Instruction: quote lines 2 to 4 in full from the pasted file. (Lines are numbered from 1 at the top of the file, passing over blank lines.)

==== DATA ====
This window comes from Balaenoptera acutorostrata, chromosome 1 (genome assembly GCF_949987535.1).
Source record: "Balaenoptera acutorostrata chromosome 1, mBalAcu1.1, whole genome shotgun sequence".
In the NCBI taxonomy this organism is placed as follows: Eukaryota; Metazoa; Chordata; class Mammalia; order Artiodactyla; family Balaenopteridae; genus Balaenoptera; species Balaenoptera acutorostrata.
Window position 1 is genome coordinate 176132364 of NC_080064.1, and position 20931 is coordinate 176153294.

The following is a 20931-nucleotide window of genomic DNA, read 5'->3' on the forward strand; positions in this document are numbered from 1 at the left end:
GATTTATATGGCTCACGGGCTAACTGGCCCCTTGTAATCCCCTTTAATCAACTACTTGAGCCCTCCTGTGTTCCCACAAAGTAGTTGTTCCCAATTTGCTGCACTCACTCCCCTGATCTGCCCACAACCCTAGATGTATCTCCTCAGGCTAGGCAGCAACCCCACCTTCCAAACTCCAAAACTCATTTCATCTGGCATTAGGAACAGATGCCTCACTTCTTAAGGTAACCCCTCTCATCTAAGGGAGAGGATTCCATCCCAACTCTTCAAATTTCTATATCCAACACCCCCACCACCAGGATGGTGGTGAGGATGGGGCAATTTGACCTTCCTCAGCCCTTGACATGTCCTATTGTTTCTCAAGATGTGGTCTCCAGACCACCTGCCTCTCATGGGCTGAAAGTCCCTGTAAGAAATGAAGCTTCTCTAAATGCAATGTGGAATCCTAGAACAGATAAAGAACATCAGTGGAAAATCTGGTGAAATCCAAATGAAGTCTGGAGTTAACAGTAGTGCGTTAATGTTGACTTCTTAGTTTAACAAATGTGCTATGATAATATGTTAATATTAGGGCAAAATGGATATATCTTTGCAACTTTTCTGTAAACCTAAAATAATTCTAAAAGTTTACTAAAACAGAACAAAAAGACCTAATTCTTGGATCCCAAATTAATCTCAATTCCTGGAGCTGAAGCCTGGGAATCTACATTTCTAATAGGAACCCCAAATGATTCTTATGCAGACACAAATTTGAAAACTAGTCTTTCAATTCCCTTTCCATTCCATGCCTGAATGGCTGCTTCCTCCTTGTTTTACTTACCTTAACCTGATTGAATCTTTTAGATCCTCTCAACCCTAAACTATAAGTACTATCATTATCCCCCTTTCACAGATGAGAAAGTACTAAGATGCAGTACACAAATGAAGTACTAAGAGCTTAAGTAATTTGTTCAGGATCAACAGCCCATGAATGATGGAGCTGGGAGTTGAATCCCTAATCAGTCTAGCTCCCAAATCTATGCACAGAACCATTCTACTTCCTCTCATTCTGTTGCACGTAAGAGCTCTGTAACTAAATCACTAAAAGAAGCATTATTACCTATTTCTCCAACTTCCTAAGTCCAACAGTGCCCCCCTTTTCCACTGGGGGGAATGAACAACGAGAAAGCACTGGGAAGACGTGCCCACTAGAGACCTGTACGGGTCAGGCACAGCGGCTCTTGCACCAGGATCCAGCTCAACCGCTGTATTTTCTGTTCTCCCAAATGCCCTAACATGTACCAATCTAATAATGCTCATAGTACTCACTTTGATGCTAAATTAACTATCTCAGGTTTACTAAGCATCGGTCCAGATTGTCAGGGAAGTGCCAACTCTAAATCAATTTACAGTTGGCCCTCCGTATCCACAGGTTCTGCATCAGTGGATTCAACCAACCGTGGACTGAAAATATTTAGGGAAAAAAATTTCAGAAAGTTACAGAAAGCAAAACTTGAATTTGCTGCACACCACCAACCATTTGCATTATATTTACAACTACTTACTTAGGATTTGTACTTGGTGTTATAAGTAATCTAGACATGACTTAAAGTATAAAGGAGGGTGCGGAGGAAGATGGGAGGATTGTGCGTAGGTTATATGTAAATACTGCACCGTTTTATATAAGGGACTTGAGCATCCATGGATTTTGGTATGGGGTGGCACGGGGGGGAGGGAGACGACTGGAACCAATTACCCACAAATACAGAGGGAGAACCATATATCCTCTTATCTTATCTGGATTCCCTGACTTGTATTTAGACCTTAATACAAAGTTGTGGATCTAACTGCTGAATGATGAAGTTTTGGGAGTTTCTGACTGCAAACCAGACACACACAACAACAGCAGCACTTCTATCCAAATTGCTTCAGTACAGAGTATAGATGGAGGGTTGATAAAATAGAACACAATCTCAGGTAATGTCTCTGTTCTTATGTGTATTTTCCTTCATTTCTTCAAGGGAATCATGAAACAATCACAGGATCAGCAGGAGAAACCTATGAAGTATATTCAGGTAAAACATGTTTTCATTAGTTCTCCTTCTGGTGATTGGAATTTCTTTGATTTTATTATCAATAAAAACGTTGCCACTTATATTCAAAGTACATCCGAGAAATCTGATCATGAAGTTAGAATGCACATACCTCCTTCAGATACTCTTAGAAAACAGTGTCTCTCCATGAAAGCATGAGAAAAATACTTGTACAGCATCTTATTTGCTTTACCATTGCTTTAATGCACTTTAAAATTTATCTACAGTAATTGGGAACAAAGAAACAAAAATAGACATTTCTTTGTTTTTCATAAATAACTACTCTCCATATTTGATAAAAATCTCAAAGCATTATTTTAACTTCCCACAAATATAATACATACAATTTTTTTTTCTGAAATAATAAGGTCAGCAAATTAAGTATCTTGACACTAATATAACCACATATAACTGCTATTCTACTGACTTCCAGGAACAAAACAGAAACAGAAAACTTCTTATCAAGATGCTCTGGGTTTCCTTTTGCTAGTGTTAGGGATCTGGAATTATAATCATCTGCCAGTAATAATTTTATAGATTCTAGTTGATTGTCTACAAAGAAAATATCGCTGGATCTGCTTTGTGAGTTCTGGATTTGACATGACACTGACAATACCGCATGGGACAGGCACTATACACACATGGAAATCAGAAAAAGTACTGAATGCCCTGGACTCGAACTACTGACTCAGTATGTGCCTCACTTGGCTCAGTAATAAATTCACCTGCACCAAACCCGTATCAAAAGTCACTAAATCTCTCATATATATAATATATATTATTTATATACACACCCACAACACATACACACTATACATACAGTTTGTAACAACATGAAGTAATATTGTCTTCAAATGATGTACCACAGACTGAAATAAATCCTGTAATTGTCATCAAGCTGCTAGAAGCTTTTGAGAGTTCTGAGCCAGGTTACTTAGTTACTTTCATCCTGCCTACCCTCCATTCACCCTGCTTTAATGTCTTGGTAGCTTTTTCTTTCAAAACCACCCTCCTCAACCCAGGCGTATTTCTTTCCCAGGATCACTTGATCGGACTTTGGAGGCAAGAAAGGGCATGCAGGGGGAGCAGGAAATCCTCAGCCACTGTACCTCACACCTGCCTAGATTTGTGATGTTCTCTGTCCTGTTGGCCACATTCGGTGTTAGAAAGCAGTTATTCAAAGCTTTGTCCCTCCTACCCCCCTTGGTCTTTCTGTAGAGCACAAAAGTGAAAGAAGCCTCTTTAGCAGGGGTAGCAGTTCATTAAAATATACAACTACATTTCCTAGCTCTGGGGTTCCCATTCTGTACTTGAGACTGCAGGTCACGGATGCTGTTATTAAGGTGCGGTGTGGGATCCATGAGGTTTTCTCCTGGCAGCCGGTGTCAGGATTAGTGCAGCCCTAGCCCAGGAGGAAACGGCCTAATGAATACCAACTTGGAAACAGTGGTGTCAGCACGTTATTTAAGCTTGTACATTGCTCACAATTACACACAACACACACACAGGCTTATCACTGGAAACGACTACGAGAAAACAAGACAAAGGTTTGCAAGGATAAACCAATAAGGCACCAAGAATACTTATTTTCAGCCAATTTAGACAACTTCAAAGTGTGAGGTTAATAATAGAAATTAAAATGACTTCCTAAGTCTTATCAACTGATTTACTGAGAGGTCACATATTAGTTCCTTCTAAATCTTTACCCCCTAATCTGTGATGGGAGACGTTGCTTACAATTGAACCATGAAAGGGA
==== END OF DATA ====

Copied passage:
Source record: "Balaenoptera acutorostrata chromosome 1, mBalAcu1.1, whole genome shotgun sequence".
In the NCBI taxonomy this organism is placed as follows: Eukaryota; Metazoa; Chordata; class Mammalia; order Artiodactyla; family Balaenopteridae; genus Balaenoptera; species Balaenoptera acutorostrata.
Window position 1 is genome coordinate 176132364 of NC_080064.1, and position 20931 is coordinate 176153294.